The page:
Blood on the Tracks
|Blood on the Tracks|
|Directed by||Robert Elizabeth Zimmerman|
|Written by||R. Zimmerman, H. Lewis, T. News|
|Starring||Lily, Rosemary, and the Jack of Hearts|
|Produced by||Wes Anderson|
|Distributed by||Columbia Pictures Studio|
|Release date||May 16, 1976|
Blood on the Tracks is an influential 1976 horror film.
It pioneered many conventions of the genre, including the "Damsel tied up on the train tracks whilst a 4-2-4 locomotive barrels down the iron road", "Showdown with the villain under buckets of rain" and "Teens cavorting naked whilst being pursued by a murderer."
The director, Robert Elizabeth Zimmerman, is widely praised as a visionary and this film was considered a return to form after a series of unimpressive films during the late 60's and 70's.
The film deals with the terrors wrought upon a small town outside Delacroix by an errant locomotive, called The Jack of Hearts. The opening shot of the movie is an attractive young lass from the Lowlands tangled up in blue rope supine upon a railroad. A large, 19th century locomotive runs her over mercilessly. A group of policemen investigating the death are also run over whilst gathering evidence. More citizens are killed as they gawk over the dead policemen, and more after them.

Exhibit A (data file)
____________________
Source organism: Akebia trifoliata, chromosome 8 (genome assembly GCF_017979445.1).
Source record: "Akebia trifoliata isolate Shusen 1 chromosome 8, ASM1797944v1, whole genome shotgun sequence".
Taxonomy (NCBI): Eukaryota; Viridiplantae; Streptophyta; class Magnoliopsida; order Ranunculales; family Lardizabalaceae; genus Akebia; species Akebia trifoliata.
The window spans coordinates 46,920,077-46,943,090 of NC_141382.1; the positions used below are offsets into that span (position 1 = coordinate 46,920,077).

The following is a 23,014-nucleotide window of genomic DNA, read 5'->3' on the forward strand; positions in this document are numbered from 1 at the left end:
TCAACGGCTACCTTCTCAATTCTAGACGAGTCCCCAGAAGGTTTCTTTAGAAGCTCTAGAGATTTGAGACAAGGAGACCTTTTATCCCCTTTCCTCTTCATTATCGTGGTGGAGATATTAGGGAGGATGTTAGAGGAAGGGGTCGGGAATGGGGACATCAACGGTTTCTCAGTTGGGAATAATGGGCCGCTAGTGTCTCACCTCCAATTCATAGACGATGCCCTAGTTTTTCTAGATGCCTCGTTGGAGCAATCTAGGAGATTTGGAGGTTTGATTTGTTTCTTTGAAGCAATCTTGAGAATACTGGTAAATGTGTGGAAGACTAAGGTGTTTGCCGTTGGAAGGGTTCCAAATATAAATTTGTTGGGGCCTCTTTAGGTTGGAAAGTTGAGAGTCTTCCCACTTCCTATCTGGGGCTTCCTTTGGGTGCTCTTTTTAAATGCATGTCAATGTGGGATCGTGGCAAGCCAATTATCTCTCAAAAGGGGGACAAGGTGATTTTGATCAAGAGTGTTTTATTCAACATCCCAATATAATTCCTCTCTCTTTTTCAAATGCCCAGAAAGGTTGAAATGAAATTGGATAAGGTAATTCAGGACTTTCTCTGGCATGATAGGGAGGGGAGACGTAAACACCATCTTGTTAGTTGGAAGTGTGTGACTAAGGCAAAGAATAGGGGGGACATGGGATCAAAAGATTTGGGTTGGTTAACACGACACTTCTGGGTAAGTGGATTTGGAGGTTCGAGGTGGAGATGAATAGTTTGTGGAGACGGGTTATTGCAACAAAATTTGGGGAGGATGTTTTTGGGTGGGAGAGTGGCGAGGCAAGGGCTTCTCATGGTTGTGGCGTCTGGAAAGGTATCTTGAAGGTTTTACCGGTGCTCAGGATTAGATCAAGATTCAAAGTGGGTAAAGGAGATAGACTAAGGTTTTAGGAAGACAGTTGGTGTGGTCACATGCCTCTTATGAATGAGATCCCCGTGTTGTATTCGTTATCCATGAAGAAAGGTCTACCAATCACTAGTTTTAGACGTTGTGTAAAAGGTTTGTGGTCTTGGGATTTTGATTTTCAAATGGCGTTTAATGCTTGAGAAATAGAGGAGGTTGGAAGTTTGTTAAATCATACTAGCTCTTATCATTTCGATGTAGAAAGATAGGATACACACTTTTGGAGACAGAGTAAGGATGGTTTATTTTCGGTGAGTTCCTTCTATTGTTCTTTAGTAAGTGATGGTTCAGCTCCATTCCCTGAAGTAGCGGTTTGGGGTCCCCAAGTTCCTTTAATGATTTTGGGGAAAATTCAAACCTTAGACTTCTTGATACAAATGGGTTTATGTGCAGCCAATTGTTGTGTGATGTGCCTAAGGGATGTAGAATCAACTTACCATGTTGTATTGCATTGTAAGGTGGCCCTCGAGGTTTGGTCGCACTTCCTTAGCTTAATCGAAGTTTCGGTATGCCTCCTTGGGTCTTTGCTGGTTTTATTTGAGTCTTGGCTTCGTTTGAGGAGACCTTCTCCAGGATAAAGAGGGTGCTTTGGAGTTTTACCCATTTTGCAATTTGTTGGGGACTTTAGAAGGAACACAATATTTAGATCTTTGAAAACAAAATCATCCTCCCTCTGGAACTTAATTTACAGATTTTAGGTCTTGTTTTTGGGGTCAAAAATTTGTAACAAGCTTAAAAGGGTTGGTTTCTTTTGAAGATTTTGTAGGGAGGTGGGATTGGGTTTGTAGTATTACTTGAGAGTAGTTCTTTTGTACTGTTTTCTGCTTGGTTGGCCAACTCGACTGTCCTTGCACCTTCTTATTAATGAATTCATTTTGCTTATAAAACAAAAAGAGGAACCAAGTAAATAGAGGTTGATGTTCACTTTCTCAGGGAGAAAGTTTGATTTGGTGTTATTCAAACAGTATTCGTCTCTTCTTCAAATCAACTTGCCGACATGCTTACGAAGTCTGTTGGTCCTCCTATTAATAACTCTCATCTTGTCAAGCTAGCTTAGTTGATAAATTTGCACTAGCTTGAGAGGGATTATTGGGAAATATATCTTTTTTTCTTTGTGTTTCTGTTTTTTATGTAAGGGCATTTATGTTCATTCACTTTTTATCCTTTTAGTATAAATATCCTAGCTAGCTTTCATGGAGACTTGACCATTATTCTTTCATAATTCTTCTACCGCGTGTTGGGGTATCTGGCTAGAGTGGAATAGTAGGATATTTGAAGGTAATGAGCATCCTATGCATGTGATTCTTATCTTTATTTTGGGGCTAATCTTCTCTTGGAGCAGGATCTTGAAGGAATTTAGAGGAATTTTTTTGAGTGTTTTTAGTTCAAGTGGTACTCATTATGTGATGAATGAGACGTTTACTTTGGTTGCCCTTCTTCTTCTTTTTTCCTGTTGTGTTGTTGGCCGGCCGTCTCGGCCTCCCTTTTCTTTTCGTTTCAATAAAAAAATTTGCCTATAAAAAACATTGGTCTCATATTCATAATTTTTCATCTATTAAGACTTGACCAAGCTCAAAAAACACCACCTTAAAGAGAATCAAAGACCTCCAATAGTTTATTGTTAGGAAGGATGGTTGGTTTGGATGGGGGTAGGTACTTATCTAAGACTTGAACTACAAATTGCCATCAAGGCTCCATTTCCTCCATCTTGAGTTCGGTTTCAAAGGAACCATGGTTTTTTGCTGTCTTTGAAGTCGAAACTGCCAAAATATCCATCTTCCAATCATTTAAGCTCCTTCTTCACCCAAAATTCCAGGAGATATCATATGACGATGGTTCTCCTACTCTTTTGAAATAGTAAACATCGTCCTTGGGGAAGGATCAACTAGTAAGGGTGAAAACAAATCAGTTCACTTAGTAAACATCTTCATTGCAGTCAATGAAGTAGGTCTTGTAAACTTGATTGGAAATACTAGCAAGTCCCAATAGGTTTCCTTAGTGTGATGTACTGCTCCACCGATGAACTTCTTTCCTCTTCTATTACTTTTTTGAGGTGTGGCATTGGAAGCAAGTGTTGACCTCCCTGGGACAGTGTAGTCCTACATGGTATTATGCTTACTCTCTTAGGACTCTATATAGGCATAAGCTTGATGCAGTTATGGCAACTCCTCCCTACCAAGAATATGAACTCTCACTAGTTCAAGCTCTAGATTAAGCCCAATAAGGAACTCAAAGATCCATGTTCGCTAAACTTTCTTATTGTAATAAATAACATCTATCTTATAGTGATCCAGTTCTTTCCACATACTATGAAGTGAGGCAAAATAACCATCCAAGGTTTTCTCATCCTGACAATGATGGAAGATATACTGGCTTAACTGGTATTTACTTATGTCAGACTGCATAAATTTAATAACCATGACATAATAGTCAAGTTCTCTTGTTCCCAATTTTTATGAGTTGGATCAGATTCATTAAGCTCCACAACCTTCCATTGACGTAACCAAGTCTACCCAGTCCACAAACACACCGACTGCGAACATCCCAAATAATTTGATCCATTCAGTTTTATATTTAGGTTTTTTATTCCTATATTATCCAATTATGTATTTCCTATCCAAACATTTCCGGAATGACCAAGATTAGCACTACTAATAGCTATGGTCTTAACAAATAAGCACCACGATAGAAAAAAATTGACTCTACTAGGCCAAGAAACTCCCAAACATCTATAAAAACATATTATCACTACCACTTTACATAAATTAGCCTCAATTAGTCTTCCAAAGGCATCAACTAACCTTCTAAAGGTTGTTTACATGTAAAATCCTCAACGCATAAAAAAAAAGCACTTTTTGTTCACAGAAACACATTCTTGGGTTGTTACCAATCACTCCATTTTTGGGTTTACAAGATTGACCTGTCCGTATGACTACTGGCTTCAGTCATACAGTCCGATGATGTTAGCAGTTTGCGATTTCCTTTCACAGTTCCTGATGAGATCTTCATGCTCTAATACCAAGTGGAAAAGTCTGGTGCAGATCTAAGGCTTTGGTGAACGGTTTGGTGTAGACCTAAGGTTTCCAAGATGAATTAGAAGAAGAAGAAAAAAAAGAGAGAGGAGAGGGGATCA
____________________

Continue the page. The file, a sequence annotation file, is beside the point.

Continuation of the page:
This slaughter prompts the survivors, a ragtag group of citizens known as "The Traveling Wilburys", to fight against the train and ultimately defeat it. Midway through the film, it is revealed that the engine is being conducted by a dandy malefactor known as "Big Jim". Lefty Wilbury leads an attack upon the engine by piling logs, lumber, and steel girders upon the train tracks.
This plan fails when the engine barrels through the obstacle and Lefty is impaled by rebar, killing him. Even while missing a key member, the Wilburys travel on and defeat the Jack of Hearts by building a bridge over a river and deliberately not finishing it. The train careens off and dies, along with Big Jim, although he is discovered with a pen knife in his back at the crash site.
- The first Blonde on Blonde love scene in film history.
- The most expensive horror film produced at that point in history.
- Despite this, the film did not actually make any money until released on Betamax and thriving in the burgeoning rental market. Imitators quickly sprung up, replacing the train with generic masked men or vipers aboard various other conveyances.